SPOILER ALERT ⚠
The Most Controversial Bodice Ripper, Ever?
So, after a couple of decades of reading romance, I finally got around to Stormfire by the late Christine Monson. Whew! They do not write them like this anymore. The ultimate in bodice-ripping, Stormfire, is a tale of two mentally unstable people and their violent, intense love. And it’s great!
The main attraction of Stormfire is its writing. If it were a poorly written book, no one would still be talking about it 20-plus years after it was published. The chapters each have titles such as “Silken Irons,” “Into Eden,” or “The Nadir.” When the heroine meets the hero, her first thoughts are of Milton’s poetry:
“His form had not yet lost
All his original brightness, nor appeared
Less than Archangel ruined…”PARADISE LOST, JOHN MILTON
The prose is evocative and compelling, but not purple. We agonize over Catherine’s enslavement. We feel the angry passion between the lovers. We grieve Catherine’s loss and suffer from Sean’s torture. How much misery can two people take? Then there is that intense love/hate. I wish writers of historical romances today wrote like this. Not necessarily the same plot, but profound and intense without delving into vulgarity.
To be honest, I wasn’t comfortable with a lot of things in the book. Even so, Stormfire is enthralling. Even those who hate this book can’t say it’s boring.
His spirit, like the lonely, windswept sea, was ever-restless, ever-changing, sometimes howling down to savage the unyielding land, then caressing it with a lulling embrace, inevitably wearing away its resistance.STORMFIRE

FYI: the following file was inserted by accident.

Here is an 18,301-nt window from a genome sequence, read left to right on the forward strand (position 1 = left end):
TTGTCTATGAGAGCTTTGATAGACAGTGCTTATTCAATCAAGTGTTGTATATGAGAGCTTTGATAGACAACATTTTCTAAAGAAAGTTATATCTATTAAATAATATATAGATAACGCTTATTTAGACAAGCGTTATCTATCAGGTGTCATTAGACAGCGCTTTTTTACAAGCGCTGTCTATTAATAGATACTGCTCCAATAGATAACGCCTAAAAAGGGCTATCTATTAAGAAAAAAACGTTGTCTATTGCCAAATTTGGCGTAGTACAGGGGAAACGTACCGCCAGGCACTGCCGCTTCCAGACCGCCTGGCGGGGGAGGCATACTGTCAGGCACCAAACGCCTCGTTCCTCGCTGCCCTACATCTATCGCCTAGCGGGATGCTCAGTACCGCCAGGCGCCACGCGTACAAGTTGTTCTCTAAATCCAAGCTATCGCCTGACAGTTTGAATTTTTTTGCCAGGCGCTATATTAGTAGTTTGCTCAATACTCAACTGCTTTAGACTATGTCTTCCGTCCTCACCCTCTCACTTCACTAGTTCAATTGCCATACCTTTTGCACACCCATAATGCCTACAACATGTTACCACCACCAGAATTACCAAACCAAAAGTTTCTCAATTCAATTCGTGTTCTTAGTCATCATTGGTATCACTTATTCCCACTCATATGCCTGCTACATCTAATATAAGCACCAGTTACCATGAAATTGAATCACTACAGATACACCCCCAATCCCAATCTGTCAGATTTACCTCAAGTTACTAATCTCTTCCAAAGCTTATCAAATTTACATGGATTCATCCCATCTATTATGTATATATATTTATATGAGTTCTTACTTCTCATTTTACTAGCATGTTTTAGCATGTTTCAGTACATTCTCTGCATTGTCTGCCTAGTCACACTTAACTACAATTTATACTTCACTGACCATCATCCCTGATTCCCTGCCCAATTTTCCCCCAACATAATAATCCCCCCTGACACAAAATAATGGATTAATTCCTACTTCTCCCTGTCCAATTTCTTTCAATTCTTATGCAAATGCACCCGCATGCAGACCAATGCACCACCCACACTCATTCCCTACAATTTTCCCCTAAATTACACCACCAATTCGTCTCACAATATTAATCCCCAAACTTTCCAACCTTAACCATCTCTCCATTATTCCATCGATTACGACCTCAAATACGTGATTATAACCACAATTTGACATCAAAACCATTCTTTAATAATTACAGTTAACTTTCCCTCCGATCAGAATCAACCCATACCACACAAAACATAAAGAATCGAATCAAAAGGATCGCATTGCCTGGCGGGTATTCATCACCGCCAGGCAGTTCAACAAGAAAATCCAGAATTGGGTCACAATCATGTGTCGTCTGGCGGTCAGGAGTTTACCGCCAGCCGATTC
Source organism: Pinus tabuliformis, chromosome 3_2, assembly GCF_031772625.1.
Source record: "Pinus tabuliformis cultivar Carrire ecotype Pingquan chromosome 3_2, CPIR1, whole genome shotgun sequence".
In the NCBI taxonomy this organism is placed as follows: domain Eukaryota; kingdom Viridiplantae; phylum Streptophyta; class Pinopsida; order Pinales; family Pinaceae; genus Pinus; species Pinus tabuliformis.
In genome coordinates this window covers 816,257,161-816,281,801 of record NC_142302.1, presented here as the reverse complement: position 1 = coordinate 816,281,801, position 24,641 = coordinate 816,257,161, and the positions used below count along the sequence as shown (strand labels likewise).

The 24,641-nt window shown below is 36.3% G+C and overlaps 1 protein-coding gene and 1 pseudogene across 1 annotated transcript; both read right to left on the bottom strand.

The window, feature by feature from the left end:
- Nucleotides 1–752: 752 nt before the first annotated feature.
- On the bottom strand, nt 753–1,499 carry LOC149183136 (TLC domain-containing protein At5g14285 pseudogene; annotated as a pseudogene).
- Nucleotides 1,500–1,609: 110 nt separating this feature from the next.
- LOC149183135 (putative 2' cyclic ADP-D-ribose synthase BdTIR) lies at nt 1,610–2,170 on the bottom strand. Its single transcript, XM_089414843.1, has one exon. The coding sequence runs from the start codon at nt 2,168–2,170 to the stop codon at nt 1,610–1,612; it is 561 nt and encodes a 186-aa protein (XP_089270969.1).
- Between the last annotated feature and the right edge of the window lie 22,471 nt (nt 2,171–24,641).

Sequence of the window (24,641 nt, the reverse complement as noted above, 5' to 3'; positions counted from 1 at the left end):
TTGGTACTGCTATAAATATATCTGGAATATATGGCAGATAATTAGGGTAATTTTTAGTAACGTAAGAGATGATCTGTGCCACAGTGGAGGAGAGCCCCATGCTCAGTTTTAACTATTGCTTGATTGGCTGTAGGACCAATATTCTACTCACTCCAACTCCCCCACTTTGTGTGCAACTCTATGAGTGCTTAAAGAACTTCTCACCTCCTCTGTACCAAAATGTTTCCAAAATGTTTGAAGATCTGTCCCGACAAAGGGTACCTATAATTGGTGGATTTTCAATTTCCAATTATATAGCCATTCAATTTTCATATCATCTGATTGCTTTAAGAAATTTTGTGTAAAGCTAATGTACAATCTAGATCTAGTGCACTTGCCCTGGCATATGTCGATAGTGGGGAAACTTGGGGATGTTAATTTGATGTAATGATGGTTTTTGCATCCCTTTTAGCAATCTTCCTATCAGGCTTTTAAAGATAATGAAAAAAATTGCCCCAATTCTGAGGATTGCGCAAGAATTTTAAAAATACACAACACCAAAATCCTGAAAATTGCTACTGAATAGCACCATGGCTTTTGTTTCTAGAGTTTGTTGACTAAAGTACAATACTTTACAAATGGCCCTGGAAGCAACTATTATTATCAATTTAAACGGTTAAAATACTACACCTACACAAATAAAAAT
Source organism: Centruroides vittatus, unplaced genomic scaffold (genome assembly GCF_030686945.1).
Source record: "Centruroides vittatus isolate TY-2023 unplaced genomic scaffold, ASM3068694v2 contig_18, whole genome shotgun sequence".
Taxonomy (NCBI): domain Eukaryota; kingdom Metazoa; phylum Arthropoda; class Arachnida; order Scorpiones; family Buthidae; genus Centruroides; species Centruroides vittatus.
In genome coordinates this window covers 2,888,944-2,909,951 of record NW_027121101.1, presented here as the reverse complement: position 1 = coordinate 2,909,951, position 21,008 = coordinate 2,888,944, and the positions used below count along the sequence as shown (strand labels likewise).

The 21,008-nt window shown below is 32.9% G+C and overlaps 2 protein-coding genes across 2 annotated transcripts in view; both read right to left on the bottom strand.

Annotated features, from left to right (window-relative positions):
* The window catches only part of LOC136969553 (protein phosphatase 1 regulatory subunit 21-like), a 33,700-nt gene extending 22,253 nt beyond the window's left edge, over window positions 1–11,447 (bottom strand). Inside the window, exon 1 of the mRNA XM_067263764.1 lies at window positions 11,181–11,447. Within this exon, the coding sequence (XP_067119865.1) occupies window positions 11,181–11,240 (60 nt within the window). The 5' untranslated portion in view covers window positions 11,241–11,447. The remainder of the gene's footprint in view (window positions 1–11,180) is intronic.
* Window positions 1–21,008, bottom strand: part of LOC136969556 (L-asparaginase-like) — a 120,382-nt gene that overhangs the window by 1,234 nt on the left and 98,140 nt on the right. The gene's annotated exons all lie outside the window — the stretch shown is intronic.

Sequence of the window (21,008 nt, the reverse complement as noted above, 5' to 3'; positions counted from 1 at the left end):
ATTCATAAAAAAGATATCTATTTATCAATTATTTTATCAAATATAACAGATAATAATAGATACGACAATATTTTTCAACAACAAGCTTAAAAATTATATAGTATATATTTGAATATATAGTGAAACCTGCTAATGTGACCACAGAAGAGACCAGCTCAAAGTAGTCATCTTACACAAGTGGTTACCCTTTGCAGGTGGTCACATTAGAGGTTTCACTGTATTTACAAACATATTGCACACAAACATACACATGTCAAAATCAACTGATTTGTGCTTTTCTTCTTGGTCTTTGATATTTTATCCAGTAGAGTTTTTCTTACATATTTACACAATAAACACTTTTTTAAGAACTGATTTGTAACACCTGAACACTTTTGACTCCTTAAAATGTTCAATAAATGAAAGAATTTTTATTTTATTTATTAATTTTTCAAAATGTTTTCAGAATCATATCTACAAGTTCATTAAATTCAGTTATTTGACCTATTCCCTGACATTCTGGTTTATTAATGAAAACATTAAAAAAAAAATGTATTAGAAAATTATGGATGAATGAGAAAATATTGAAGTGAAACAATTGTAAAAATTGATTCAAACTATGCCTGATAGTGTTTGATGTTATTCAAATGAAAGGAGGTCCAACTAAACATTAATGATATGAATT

Sean Culhane kidnaps Catherine, the daughter of a British lord, seeking vengeance for wrongs committed against his people. He keeps Catherine captive in his estate in Ireland where he doesn’t hesitate to rapes her before sending Catherine’s bloodied undergarments to her father.
While Catherine is an innocent pawn, she is not weak. She’s a fighter who will meet Sean’s cruelties with a will of iron. You will not believe what these two go through, what they do to each other, or what they do to others. It’s incredible, but as I said, it’s Monson’s compelling skill at writing is that makes this book so special.
Then again, maybe I’m a sicko because I like the plot. Yes, it’s epic and melodramatic. There’s everything but the kitchen sink, including: kidnapping, rape, starvation, forced slavery, multiple marriages, miscarriage, insanity, beatings, brothers fighting for the same woman, incest, castration, forcible sodomy, murder… So much happens here. Perhaps it’s a bit much in the last quarter, as Sean and Catherine needed some moments together introspecting rather than acting.
Final Analysis of Stormfire
There are many detractors of Stormfire, so in its defense, I’ll say this: this isn’t a sweet romance. It’s an old-school historical romance novel, a bodice ripper, and I use the term with great affection.
It’s a fantasy.
A dark one, definitely, but then some might say so are the vampire, werewolf, bestiality, BDSM, ménage fantasies of today. Books like Stormfire present a different kind of fantasy, where the most tremendous hate can transform into love. Would this relationship work in real life? Probably not. That’s why it’s make-believe.
Stormfire is entertaining, emotional, and unforgettable. It falters a bit towards the end, so it’s not perfect. It’s not the best romance novel ever written, but for me, it’s up there.